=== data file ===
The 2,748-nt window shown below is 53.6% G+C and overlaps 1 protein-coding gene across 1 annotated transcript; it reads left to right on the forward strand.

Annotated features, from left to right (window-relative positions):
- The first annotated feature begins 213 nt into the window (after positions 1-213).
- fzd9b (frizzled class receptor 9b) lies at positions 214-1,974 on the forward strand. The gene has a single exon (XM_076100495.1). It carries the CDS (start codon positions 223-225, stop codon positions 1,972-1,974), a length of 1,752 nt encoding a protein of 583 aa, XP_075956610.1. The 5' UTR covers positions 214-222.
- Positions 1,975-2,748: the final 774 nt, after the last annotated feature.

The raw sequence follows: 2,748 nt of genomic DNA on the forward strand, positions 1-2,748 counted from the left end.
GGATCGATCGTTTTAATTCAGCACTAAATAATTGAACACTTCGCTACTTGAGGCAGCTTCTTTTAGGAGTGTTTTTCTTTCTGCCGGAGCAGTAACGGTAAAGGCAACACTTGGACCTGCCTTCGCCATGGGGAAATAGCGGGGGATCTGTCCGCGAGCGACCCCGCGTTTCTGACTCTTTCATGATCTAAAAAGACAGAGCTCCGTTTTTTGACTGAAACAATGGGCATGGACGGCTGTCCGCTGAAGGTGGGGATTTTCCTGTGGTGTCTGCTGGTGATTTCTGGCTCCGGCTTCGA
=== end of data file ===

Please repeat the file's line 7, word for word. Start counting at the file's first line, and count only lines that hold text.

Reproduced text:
GGATCGATCGTTTTAATTCAGCACTAAATAATTGAACACTTCGCTACTTGAGGCAGCTTCTTTTAGGAGTGTTTTTCTTTCTGCCGGAGCAGTAACGGTAAAGGCAACACTTGGACCTGCCTTCGCCATGGGGAAATAGCGGGGGATCTGTCCGCGAGCGACCCCGCGTTTCTGACTCTTTCATGATCTAAAAAGACAGAGCTCCGTTTTTTGACTGAAACAATGGGCATGGACGGCTGTCCGCTGAAGGTGGGGATTTTCCTGTGGTGTCTGCTGGTGATTTCTGGCTCCGGCTTCGA